In December 2018, we set out to explore the future of town hall meetings.
The goal of our one-day event in partnership with Convene was to show how a successful all-hands could look in 2019 and beyond by using interactive technology and meeting design thinking.
As a part of that strategy, we asked two of our speakers to become virtual panelists at our event.
It was a new experience for everyone, and the audience loved it.
Here are some of our key learnings.
The stage setup
The remote panelists joined our New York event from the opposite side of the continent – San Francisco and San Jose. Each of them joined a different discussion, so it was always one online presenter per panel.
The remote speaker was live-streamed on a screen next to the other panelists on stage. There were two more presentation screens in the room where the attendees could see the online speaker along with the audience questions on Slido.
We used Zoom to connect with the remote presenters and transmit the audiovisual feed from the room online and the other way around.
The tech part of the session was managed by Convene’s AV technician onsite. He had a separate laptop solely for the Zoom call with the speaker. To ensure the best possible quality of the stream during the discussion, he asked the remote presenters to:
- use a headset microphone or external microphone rather than a built-in one
- connect via wired internet connection rather than WiFi
- join the session 30 mins early to test everything and check the quality of the sound
So how did it go? Here’s what the moderator, the remote speaker and the audience told us after the event.
Moderator tip: It’s all about the facilitation
For the panel moderator, our own Juraj Pal, it didn’t feel too different from moderating a regular panel discussion.
“People usually fear that the remote panelist will be less engaged, that the dynamics wouldn’t work. But it’s all about including both the onsite and online speakers repeatedly in the talk.”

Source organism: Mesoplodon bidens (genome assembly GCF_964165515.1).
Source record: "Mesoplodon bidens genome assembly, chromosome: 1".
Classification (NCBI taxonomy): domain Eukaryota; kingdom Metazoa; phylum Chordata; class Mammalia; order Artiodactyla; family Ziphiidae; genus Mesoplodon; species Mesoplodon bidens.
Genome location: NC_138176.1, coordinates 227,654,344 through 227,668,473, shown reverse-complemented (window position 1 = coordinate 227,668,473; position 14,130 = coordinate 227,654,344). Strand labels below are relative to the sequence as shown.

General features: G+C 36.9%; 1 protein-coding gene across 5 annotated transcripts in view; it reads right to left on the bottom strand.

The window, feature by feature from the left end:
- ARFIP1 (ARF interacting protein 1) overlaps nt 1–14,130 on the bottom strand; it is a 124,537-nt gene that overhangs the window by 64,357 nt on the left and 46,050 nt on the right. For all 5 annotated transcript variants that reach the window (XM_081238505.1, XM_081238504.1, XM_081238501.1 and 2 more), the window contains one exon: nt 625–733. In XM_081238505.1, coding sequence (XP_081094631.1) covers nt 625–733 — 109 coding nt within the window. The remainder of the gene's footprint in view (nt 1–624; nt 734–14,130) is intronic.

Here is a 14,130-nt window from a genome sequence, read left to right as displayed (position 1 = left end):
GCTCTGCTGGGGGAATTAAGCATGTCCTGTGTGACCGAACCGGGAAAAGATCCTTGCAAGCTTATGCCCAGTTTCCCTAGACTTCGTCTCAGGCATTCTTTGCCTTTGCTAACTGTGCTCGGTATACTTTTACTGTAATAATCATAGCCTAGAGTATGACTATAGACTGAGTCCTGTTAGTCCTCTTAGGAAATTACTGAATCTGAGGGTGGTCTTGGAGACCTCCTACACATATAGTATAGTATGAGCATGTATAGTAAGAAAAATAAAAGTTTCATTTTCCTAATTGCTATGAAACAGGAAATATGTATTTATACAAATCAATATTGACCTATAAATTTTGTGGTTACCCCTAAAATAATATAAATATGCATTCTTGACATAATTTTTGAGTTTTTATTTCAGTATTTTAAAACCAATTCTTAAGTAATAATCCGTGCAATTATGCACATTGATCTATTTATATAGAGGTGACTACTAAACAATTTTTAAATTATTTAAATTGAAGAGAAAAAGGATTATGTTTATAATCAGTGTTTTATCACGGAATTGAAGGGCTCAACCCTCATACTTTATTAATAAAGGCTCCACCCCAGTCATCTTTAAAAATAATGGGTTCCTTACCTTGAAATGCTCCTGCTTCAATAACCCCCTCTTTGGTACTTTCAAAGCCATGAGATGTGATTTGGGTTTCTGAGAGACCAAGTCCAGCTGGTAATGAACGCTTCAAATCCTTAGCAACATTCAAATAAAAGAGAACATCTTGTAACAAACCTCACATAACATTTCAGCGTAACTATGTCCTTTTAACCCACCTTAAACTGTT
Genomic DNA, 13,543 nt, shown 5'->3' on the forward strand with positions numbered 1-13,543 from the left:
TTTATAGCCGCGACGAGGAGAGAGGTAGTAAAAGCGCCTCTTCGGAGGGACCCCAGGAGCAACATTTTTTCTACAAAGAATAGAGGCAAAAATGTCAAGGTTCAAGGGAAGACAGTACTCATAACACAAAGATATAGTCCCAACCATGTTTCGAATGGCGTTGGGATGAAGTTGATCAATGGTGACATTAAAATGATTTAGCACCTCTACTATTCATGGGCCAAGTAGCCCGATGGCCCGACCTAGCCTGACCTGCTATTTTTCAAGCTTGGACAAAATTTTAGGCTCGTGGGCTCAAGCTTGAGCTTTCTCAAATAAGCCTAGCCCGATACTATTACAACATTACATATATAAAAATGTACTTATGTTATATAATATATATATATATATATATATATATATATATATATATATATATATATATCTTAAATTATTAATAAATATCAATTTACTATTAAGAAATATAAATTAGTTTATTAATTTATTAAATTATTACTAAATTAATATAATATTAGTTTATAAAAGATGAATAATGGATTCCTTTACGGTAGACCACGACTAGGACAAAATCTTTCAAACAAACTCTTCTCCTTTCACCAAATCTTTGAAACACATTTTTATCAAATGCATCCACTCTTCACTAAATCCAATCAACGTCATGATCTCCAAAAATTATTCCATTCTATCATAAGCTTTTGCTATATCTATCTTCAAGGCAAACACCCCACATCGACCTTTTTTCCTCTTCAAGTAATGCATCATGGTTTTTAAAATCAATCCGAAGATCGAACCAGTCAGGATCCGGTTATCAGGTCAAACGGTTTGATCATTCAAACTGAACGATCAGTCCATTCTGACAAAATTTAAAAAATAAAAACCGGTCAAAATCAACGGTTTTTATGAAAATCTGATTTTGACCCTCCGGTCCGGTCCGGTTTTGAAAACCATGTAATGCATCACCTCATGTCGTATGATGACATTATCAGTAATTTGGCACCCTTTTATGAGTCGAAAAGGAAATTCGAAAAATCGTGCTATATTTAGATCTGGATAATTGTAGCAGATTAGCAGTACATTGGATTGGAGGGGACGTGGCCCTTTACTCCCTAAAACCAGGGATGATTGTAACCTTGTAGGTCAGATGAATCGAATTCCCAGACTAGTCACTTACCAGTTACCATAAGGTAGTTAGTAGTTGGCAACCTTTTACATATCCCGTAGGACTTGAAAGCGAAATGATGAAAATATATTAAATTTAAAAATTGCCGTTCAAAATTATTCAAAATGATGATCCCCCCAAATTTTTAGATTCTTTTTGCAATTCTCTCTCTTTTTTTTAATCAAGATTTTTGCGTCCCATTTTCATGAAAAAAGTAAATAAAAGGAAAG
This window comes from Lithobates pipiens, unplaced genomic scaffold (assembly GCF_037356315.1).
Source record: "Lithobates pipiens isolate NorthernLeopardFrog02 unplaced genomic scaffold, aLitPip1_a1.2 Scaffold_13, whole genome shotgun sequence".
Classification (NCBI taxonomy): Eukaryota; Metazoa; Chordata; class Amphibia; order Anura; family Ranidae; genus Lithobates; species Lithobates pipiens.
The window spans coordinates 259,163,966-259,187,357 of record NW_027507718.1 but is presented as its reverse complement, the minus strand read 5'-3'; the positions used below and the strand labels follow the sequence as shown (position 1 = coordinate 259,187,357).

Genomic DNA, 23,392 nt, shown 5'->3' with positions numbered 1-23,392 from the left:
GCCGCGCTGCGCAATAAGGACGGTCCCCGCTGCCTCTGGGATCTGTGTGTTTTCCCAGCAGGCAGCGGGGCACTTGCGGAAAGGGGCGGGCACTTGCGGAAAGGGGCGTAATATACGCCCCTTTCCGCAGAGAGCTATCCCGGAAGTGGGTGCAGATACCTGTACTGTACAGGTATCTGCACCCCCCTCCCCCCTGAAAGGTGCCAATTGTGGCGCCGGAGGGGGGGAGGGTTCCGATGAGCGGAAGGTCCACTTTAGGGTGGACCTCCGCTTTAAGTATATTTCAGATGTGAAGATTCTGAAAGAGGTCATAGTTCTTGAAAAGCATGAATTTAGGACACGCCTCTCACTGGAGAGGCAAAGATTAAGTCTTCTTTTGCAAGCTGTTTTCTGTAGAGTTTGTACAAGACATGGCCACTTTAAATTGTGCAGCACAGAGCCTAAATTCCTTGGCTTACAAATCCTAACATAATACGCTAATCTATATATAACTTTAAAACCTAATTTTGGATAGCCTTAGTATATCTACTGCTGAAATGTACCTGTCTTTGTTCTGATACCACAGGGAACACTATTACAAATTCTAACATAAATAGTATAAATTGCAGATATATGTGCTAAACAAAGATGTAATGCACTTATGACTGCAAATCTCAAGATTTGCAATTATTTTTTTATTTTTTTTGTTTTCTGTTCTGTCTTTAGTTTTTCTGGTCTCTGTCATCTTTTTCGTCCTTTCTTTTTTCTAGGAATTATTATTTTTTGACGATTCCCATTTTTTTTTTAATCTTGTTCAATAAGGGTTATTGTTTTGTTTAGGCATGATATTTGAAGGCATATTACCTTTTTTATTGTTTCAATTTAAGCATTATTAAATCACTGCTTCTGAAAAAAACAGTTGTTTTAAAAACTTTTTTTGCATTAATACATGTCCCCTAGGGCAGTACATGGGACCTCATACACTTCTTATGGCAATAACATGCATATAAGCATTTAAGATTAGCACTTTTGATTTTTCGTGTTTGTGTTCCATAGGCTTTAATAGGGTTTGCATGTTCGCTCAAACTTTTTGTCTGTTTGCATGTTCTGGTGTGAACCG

To facilitate the session more effectively, the most important factor for Juraj was the ability to see the remote speakers directly. It allowed him to check whether the online panelists were following the discussion and to create a space for them to talk.
Learning #1: Set up the stage screen so that your moderator has a clear view of the remote speaker. A good solution would be to put the video feed on the confidence monitor with a camera streaming a close-up of the panel, so the moderator can address the remote panelist directly.
Remote speaker tip: Livestream the audience
Hannah Lawrence from Zendesk was one of the online panelists. These were her immediate impressions:
“It was a fun experience! I’d only suggest having an audience-facing camera for remote presenters. It was surprisingly challenging not to be able to read the audience in the room when I was speaking.”
Learning #2: Always have a camera angle on the participants to help the remote speaker gauge the atmosphere in the room. Being able to read the non-verbal cues is crucial for speakers to see if the people understand their point.
Audience tip: Display the remote speaker in fullscreen
From the feedback we collected after the event, we saw that people were positively surprised by what’s possible. But they also identified one technical drawback.
Those sitting farther away from the stage found it difficult to see the remote panelist on a small stage screen. Plus the video thumbnail displayed on the additional screens was not big enough to see the speaker’s expression.
Learning #3: Make sure you have enough screens so that everyone in the room can see the online presenters comfortably. Once they start speaking, put them on fullscreen to make them more visible from every corner of the room.
If you’re organizing a remote panel session, here are a few extra tips to help you deliver a seamless experience for everyone involved:
- Connect your AV technician with the remote speaker a few days before the event. The purpose is to brief the presenter about the meeting software used, learn about the technical possibilities and prevent any unwanted issues.
- Make sure the connection works on both ends. Test the technology from the same location, network and computer that will be used on the day.
- Advise your first-time remote panelists to avoid striped or patterned clothing, find unobtrusive backgrounds and wear clothes that contrast with the background.
- Send a Slido link to the online speakers if you plan to use it, so they can monitor the incoming questions.